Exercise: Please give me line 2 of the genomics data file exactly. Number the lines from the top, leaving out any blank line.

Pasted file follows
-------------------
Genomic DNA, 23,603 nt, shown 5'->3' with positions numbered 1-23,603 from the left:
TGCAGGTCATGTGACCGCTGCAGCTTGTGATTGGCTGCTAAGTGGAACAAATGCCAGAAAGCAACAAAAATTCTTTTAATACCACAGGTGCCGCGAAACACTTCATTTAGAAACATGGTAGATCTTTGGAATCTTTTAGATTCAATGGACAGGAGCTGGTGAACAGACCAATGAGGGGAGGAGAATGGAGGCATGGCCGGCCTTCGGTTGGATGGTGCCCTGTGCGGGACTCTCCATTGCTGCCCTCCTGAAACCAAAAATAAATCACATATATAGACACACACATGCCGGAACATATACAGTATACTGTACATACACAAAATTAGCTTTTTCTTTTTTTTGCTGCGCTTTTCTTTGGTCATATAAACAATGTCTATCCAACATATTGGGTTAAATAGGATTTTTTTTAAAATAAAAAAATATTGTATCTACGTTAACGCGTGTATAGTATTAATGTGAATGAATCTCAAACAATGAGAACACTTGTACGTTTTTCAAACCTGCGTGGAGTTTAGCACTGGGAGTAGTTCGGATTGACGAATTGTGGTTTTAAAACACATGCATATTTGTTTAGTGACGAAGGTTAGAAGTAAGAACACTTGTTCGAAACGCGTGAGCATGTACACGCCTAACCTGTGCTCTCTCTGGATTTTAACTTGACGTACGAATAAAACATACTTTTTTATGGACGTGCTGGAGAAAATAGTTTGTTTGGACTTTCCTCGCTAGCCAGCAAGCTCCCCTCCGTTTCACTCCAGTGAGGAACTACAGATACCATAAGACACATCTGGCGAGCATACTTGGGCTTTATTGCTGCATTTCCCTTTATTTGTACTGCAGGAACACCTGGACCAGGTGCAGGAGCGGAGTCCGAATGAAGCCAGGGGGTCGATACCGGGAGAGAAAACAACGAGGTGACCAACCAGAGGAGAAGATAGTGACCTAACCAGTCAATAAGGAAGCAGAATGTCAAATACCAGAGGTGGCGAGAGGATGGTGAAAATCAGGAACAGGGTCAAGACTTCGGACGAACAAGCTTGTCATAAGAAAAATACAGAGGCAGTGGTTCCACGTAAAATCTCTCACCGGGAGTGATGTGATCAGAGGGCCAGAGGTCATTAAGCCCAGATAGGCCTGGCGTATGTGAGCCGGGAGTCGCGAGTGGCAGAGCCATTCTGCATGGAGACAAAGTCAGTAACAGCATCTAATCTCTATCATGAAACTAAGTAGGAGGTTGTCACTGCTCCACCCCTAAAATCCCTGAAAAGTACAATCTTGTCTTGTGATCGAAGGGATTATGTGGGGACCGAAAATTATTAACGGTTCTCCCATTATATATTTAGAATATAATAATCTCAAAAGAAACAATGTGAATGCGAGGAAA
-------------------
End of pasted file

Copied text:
TGCAGGTCATGTGACCGCTGCAGCTTGTGATTGGCTGCTAAGTGGAACAAATGCCAGAAAGCAACAAAAATTCTTTTAATACCACAGGTGCCGCGAAACACTTCATTTAGAAACATGGTAGATCTTTGGAATCTTTTAGATTCAATGGACAGGAGCTGGTGAACAGACCAATGAGGGGAGGAGAATGGAGGCATGGCCGGCCTTCGGTTGGATGGTGCCCTGTGCGGGACTCTCCATTGCTGCCCTCCTGAAACCAAAAATAAATCACATATATAGACACACACATGCCGGAACATATACAGTATACTGTACATACACAAAATTAGCTTTTTCTTTTTTTTGCTGCGCTTTTCTTTGGTCATATAAACAATGTCTATCCAACATATTGGGTTAAATAGGATTTTTTTTAAAATAAAAAAATATTGTATCTACGTTAACGCGTGTATAGTATTAATGTGAATGAATCTCAAACAATGAGAACACTTGTACGTTTTTCAAACCTGCGTGGAGTTTAGCACTGGGAGTAGTTCGGATTGACGAATTGTGGTTTTAAAACACATGCATATTTGTTTAGTGACGAAGGTTAGAAGTAAGAACACTTGTTCGAAACGCGTGAGCATGTACACGCCTAACCTGTGCTCTCTCTGGATTTTAACTTGACGTACGAATAAAACATACTTTTTTATGGACGTGCTGGAGAAAATAGTTTGTTTGGACTTTCCTCGCTAGCCAGCAAGCTCCCCTCCGTTTCACTCCAGTGAGGAACTACAGATACCATAAGACACATCTGGCGAGCATACTTGGGCTTTATTGCTGCATTTCCCTTTATTTGTACTGCAGGAACACCTGGACCAGGTGCAGGAGCGGAGTCCGAATGAAGCCAGGGGGTCGATACCGGGAGAGAAAACAACGAGGTGACCAACCAGAGGAGAAGATAGTGACCTAACCAGTCAATAAGGAAGCAGAATGTCAAATACCAGAGGTGGCGAGAGGATGGTGAAAATCAGGAACAGGGTCAAGACTTCGGACGAACAAGCTTGTCATAAGAAAAATACAGAGGCAGTGGTTCCACGTAAAATCTCTCACCGGGAGTGATGTGATCAGAGGGCCAGAGGTCATTAAGCCCAGATAGGCCTGGCGTATGTGAGCCGGGAGTCGCGAGTGGCAGAGCCATTCTGCATGGAGACAAAGTCAGTAACAGCATCTAATCTCTATCATGAAACTAAGTAGGAGGTTGTCACTGCTCCACCCCTAAAATCCCTGAAAAGTACAATCTTGTCTTGTGATCGAAGGGATTATGTGGGGACCGAAAATTATTAACGGTTCTCCCATTATATATTTAGAATATAATAATCTCAAAAGAAACAATGTGAATGCGAGGAAA